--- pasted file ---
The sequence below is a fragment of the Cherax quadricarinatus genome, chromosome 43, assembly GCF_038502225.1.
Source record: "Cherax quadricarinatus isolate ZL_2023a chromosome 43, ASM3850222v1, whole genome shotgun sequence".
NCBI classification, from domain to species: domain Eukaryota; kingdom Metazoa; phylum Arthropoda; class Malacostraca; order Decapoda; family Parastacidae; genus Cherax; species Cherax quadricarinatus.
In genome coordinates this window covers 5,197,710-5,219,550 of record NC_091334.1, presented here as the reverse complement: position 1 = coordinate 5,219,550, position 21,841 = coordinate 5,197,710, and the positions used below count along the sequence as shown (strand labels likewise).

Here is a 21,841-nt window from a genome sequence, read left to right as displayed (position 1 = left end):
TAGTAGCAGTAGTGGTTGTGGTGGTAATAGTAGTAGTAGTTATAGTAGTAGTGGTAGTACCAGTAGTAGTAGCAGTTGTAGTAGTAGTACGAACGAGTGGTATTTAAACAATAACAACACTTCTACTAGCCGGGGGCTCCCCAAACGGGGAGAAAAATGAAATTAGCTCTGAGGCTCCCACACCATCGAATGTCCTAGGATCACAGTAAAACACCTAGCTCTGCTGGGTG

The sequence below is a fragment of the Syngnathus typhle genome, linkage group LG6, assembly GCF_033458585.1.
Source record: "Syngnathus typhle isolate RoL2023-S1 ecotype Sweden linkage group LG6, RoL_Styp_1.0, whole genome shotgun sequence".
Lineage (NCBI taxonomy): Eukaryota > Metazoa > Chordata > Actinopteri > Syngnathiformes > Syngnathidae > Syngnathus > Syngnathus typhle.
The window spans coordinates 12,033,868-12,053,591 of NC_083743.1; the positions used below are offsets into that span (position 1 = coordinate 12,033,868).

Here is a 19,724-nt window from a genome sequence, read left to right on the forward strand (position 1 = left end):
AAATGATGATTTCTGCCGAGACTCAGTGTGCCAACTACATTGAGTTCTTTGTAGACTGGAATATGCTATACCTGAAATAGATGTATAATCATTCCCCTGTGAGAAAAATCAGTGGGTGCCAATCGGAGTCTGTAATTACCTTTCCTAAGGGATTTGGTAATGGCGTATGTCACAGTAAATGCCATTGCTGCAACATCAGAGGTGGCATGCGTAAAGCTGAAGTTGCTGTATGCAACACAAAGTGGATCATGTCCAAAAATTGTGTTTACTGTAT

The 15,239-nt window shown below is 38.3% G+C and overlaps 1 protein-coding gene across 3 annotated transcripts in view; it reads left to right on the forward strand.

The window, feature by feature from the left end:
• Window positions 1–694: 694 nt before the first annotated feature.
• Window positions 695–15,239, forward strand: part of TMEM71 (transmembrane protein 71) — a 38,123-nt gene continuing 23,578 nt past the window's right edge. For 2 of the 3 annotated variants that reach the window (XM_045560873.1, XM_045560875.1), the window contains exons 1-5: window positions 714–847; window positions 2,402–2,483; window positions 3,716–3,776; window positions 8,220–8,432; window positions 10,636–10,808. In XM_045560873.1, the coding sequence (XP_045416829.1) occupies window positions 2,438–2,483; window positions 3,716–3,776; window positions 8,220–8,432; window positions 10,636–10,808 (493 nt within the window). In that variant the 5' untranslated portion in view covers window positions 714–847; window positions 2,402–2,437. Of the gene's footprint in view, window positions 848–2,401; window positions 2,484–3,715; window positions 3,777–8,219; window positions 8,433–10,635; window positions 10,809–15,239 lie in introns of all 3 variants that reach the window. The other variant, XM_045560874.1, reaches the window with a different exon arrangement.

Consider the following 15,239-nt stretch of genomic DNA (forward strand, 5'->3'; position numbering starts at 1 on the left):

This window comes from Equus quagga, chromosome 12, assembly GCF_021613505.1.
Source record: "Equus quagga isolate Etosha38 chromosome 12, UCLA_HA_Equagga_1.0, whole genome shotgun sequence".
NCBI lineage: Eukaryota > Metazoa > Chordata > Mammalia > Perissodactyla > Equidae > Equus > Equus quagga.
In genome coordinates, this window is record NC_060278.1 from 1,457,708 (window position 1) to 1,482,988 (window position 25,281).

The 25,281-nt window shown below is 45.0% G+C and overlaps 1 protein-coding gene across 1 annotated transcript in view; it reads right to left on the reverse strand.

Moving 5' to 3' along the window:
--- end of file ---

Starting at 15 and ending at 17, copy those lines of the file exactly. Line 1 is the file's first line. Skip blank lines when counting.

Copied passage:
• Window positions 1–694: 694 nt before the first annotated feature.
• Window positions 695–15,239, forward strand: part of TMEM71 (transmembrane protein 71) — a 38,123-nt gene continuing 23,578 nt past the window's right edge. For 2 of the 3 annotated variants that reach the window (XM_045560873.1, XM_045560875.1), the window contains exons 1-5: window positions 714–847; window positions 2,402–2,483; window positions 3,716–3,776; window positions 8,220–8,432; window positions 10,636–10,808. In XM_045560873.1, the coding sequence (XP_045416829.1) occupies window positions 2,438–2,483; window positions 3,716–3,776; window positions 8,220–8,432; window positions 10,636–10,808 (493 nt within the window). In that variant the 5' untranslated portion in view covers window positions 714–847; window positions 2,402–2,437. Of the gene's footprint in view, window positions 848–2,401; window positions 2,484–3,715; window positions 3,777–8,219; window positions 8,433–10,635; window positions 10,809–15,239 lie in introns of all 3 variants that reach the window. The other variant, XM_045560874.1, reaches the window with a different exon arrangement.

Consider the following 15,239-nt stretch of genomic DNA (forward strand, 5'->3'; position numbering starts at 1 on the left):